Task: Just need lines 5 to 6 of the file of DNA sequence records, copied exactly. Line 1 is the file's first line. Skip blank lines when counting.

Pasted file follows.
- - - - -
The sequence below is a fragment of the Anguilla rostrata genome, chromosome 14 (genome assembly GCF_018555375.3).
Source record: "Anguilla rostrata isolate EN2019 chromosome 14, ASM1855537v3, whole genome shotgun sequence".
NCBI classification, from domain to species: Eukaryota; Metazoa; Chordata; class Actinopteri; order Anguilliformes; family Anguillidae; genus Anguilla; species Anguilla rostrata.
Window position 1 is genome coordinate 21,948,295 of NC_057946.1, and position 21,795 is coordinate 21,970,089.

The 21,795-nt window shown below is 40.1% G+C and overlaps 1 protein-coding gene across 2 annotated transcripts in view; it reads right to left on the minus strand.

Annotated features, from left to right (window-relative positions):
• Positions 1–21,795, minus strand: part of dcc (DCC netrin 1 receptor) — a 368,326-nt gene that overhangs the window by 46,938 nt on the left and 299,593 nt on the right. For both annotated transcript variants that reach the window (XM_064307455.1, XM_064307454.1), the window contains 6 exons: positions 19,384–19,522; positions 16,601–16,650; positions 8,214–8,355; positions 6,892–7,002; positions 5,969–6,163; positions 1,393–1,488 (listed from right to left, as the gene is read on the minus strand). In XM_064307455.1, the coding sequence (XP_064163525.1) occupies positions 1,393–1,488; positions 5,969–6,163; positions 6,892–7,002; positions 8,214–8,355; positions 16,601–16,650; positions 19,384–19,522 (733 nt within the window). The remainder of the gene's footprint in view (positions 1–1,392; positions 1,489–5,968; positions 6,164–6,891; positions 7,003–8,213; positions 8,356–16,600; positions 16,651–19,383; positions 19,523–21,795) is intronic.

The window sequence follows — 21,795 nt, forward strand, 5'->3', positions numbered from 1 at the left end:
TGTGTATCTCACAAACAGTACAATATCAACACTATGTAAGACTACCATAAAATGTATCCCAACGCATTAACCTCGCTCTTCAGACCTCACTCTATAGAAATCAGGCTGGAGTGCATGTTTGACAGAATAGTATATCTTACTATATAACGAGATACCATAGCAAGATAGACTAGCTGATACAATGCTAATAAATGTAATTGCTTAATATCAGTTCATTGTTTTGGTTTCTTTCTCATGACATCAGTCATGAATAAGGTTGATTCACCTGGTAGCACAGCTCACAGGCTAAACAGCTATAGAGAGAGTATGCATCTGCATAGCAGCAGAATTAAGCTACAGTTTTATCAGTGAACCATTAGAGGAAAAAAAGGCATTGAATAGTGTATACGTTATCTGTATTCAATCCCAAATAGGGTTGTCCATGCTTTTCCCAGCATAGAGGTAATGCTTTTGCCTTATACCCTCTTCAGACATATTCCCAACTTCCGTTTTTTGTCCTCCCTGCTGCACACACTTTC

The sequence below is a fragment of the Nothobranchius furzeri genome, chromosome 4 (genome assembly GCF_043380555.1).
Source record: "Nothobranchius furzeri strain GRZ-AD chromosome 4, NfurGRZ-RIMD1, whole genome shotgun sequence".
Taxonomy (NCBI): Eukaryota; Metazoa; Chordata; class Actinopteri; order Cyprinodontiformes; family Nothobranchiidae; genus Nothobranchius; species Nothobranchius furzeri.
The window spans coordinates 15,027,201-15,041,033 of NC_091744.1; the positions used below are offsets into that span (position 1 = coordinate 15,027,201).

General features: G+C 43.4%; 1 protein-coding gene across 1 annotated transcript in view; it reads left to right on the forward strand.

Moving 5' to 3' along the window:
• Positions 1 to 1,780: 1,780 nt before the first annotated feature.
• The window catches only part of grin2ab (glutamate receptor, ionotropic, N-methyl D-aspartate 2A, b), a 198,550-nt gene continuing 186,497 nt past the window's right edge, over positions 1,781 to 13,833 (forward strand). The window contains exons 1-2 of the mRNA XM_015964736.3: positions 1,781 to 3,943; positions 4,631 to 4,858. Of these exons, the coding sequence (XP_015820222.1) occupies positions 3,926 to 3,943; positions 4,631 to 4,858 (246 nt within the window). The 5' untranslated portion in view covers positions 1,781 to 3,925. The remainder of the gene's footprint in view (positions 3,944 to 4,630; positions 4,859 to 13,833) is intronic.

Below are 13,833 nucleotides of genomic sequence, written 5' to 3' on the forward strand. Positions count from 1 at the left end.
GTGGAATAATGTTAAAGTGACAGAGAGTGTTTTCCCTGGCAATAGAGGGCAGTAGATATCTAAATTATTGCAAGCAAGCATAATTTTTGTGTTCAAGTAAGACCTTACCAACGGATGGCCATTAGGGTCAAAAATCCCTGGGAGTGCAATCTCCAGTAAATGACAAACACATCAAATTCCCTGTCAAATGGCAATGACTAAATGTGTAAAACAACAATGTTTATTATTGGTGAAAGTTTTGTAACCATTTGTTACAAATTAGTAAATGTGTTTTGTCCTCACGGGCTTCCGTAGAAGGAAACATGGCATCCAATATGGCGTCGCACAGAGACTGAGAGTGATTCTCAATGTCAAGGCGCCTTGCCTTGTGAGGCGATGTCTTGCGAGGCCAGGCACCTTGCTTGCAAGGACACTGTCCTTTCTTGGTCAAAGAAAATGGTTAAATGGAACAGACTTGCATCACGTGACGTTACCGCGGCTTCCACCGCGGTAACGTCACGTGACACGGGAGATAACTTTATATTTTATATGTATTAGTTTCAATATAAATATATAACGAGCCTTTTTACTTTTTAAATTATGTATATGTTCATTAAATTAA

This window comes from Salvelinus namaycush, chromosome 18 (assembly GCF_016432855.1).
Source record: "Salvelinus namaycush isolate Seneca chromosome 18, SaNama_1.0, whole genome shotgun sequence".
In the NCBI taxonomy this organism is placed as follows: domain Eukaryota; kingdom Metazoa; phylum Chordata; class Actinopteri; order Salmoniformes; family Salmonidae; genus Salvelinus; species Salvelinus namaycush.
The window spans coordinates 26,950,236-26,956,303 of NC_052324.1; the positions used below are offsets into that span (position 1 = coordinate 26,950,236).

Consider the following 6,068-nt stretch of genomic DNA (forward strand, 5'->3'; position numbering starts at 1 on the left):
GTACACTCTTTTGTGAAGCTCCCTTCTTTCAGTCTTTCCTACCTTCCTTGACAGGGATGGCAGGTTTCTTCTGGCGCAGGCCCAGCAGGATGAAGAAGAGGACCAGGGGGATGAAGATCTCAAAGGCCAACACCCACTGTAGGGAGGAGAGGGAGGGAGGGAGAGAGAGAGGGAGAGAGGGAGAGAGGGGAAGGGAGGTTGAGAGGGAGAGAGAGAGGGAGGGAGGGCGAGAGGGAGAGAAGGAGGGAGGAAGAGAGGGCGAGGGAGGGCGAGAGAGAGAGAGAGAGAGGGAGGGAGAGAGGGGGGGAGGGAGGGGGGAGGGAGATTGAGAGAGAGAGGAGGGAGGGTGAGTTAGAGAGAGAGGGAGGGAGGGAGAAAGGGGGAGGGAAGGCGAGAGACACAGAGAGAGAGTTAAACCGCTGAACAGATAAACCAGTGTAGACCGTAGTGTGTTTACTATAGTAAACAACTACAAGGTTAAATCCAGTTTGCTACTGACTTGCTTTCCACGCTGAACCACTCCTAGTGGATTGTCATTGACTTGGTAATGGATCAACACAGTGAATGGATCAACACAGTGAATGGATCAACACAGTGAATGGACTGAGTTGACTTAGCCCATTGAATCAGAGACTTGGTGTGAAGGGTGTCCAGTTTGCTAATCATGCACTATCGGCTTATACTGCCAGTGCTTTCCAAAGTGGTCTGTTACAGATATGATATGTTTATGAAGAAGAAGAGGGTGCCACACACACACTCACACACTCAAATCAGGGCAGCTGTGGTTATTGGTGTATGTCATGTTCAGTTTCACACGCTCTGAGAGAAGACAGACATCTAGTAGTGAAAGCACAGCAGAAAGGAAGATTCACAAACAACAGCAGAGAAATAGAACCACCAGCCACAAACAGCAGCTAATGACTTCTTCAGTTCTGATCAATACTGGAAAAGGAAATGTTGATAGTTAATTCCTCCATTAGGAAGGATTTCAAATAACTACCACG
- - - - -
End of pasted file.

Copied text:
The 21,795-nt window shown below is 40.1% G+C and overlaps 1 protein-coding gene across 2 annotated transcripts in view; it reads right to left on the minus strand.

Annotated features, from left to right (window-relative positions):